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Remember the Korean War on July 27

The signing of the Armistice on July 27, 1953

Dear Editor:

July 27 marks the 69th anniversary of the Armistice to cease hostilities on the Korean peninsula. Technically speaking, since no peace treaty has ever been signed to permanently terminate hostilities, the Allied nations and North Korea remain at war. Instead, the armistice signed on July 27, 1953 – an agreement to “temporarily” cease hostilities – remains in effect.

Approximately 5.7 million members of the U.S. Armed Forces served during the Korean War to defeat the spread of Stalinist-style tyranny on that Asian peninsula. Of those 5 million plus, some 37,000 made the ultimate sacrifice in the defense of freedom on the Korean peninsula. For three long years that war was fought in very rough terrain, under terribly hot and often frigid weather conditions, and against a Soviet-supported, well-armed, and committed enemy.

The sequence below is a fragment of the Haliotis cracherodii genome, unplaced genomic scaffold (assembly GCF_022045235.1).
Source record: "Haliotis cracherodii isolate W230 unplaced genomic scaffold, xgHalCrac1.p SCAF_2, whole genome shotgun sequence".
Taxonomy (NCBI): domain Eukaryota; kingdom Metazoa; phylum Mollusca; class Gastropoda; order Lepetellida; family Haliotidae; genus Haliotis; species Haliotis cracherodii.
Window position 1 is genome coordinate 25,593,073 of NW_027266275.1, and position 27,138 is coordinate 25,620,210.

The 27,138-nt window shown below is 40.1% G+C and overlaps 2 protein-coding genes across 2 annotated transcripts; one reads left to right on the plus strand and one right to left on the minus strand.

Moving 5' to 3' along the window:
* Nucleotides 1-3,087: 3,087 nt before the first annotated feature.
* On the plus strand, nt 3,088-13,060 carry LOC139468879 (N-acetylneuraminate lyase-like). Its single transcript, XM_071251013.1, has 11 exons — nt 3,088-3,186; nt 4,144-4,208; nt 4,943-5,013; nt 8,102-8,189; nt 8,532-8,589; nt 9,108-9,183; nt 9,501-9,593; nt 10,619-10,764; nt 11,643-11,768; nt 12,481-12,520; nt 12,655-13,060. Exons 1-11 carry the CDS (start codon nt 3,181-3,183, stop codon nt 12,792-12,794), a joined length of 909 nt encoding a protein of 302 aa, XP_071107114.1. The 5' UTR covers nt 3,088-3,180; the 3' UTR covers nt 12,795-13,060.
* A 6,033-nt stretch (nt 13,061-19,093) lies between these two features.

North Korea still maintains one of the largest, forward-deployed standing armies in the world. North Korea’s bellicose posture — coupled with its continuing development of ballistic missiles, weapons of mass destruction, and highly trained special operations forces — causes the Korean peninsula to be extremely volatile.

North Korea continues its long standing policy of disrupting the stability on the Korean peninsula and the Pacific theater, of undermining efforts to combat international terrorism, and of weakening the enduring and endearing alliance between the Republic of Korea and the United States of America, an alliance forged on the battlefield and sealed by the lives of those who courageously fought to preserve freedom and democracy.

The Republic of Korea and the United States continue to stand shoulder-to-shoulder in a combined effort to defend “Freedom’s Frontier” along the 38th parallel. Our two nations remain firmly committed to preserving the peace, prosperity, and liberty in the Republic of Korea.

Regrettably, the Korean War is often referred to as the “Forgotten War.” On July 27, I urge all Americans and Koreans to reflect on the sacrifices made by those brave individuals who defended Korea against aggression and oppression. Indeed, Freedom is never free.

John Di Genio

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